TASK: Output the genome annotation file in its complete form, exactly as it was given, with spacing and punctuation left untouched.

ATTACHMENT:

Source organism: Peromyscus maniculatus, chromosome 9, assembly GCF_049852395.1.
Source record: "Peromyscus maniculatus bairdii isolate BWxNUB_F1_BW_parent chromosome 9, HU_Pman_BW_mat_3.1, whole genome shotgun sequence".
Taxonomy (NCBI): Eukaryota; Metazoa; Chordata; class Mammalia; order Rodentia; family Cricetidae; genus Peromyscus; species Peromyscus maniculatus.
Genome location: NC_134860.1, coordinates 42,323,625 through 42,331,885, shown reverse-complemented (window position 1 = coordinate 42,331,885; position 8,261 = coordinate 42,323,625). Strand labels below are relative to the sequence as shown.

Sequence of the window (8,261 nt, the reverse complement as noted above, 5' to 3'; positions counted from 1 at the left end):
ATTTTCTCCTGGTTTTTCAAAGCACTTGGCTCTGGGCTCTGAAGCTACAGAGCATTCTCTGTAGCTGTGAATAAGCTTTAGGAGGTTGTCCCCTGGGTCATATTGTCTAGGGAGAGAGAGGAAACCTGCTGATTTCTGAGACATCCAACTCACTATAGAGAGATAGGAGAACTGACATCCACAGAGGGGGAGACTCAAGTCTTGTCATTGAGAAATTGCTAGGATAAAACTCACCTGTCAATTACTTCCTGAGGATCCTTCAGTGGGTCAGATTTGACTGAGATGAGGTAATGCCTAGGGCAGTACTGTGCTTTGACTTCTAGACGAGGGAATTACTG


Source organism: Peromyscus maniculatus, chromosome 9, assembly GCF_049852395.1.
Source record: "Peromyscus maniculatus bairdii isolate BWxNUB_F1_BW_parent chromosome 9, HU_Pman_BW_mat_3.1, whole genome shotgun sequence".
Taxonomy (NCBI): Eukaryota; Metazoa; Chordata; class Mammalia; order Rodentia; family Cricetidae; genus Peromyscus; species Peromyscus maniculatus.
Genome location: NC_134860.1, coordinates 42,323,625 through 42,331,885, shown reverse-complemented (window position 1 = coordinate 42,331,885; position 8,261 = coordinate 42,323,625). Strand labels below are relative to the sequence as shown.

Sequence of the window (8,261 nt, the reverse complement as noted above, 5' to 3'; positions counted from 1 at the left end):
ATTTTCTCCTGGTTTTTCAAAGCACTTGGCTCTGGGCTCTGAAGCTACAGAGCATTCTCTGTAGCTGTGAATAAGCTTTAGGAGGTTGTCCCCTGGGTCATATTGTCTAGGGAGAGAGAGGAAACCTGCTGATTTCTGAGACATCCAACTCACTATAGAGAGATAGGAGAACTGACATCCACAGAGGGGGAGACTCAAGTCTTGTCATTGAGAAATTGCTAGGATAAAACTCACCTGTCAATTACTTCCTGAGGATCCTTCAGTGGGTCAGATTTGACTGAGATGAGGTAATGCCTAGGGCAGTACTGTGCTTTGACTTCTAGACGAGGGAATTACTG